Is it legal for an employer to fire an employee for rushing to the ER for a known allergy?

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Is it legal for an employer to fire an employee for rushing to the ER for a known allergy?

My aunt worked in a medical billing office. One day, a co-worker brought in strawberries. My aunt had a severe allergic reaction just from being near them and had to be rushed to the ER for treatment. The office was informed on what had happened. Today, the same woman brings in strawberry preserves and opens them right where my aunt was sitting, sending her into an attack once again. This forced her to be sent back to the ER. The office fired her for this.

Asked on August 24, 2011 Tennessee

Answers:

SJZ, Member, New York Bar / FreeAdvice Contributing Attorney

Answered 9 years ago | Contributor

1) Unless  your aunt used FMLA leave (if she and the employer were both covered) or otherwise took time off for the ER pursuant to the employer's policy on taking time for health reasons (e.g. properly used a sick day), then she probably should have been fired; otherwise, though, employers don't need to allow employees to leave for medical care--as heartless as it sounds, they may fire those that leave their station or the premises.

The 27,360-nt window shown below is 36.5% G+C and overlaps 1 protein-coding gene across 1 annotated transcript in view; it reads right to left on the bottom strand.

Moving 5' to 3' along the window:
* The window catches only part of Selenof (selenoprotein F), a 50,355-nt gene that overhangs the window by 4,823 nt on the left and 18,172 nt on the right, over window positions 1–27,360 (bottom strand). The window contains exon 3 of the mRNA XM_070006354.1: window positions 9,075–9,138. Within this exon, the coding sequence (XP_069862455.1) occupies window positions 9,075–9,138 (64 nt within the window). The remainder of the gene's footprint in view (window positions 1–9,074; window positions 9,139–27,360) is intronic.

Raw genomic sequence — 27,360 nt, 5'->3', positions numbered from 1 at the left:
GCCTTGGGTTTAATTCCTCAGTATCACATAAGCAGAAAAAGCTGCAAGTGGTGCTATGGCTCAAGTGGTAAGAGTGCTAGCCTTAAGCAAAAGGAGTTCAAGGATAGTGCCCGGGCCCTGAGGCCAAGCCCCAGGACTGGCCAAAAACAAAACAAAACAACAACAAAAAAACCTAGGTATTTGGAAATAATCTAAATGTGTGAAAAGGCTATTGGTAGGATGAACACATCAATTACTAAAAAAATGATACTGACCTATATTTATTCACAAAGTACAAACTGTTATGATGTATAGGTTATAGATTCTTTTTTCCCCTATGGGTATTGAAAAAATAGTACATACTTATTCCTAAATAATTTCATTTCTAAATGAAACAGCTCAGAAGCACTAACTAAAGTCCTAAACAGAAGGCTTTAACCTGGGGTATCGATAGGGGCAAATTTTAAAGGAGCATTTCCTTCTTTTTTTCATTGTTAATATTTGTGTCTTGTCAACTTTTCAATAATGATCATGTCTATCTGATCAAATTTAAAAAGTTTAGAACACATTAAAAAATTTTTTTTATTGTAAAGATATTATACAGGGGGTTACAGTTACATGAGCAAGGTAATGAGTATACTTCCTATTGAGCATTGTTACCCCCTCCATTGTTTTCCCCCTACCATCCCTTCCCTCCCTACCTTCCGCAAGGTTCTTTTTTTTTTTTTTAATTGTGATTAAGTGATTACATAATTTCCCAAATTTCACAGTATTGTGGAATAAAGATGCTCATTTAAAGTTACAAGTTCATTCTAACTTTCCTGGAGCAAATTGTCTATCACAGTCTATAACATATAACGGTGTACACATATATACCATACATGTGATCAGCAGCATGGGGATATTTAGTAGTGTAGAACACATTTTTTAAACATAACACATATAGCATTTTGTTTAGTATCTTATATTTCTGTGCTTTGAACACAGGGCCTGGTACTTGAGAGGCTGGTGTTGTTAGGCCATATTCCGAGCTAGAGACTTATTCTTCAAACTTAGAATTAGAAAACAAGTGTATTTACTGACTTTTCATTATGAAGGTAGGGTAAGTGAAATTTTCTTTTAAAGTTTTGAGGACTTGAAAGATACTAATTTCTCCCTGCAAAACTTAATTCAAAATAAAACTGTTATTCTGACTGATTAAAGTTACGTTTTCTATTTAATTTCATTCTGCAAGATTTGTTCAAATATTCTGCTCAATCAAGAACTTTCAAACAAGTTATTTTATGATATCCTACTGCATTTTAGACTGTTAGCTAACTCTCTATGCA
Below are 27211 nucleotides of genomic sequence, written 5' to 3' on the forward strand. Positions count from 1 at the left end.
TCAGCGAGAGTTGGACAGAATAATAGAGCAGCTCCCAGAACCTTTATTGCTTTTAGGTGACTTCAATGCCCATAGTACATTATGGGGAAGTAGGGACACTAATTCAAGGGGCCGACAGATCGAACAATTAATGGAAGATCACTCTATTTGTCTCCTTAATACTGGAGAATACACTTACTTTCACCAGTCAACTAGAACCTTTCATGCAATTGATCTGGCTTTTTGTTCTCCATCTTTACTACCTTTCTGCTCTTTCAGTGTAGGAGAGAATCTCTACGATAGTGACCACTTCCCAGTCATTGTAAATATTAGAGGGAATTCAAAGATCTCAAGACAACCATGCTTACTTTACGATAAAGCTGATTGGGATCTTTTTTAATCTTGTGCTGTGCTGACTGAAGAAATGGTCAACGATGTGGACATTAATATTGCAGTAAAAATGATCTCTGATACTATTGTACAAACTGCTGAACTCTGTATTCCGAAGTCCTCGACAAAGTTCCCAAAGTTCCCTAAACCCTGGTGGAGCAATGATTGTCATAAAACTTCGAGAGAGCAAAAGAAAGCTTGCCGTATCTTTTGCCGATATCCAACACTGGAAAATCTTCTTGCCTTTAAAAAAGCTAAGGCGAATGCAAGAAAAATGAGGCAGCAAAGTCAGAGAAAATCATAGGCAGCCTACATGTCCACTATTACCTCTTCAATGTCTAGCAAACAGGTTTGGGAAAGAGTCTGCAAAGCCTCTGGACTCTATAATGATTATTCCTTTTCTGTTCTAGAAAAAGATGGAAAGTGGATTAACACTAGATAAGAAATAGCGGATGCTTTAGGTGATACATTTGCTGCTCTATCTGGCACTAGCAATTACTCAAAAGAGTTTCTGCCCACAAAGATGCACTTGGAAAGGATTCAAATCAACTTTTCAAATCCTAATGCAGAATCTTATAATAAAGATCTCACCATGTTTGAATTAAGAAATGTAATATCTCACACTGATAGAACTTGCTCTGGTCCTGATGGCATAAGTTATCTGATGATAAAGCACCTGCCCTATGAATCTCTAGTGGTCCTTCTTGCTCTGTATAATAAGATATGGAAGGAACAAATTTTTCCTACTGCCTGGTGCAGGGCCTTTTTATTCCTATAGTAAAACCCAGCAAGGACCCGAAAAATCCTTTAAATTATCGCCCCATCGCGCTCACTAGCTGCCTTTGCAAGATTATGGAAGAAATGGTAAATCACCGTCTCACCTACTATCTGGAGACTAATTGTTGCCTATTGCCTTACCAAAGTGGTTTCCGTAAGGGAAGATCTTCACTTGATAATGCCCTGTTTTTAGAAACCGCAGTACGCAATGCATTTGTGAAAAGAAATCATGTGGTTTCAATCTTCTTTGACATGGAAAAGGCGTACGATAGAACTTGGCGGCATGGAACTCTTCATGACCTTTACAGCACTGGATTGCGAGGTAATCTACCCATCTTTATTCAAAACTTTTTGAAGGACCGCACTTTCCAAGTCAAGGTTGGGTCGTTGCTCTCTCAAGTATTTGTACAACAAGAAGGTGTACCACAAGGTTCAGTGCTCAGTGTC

2) However, even though it may be that she could be fired, if the co-worker knew or had reason to know of the severity of your aunt's allergy--which she may well have been, given the previous attack--then the coworker and the employer may both be liable for damages or compensation--including for lost wages due to being fired. This might result in being able to settle so as to let your aunt keep her job, for example.

Your aunt should discuss this situation with an employment attorney, to see both if she could have been fired in the first place, and also if she has a cause of action for the negligence (or even intentional malicious act) of exposing her to the strawberries.


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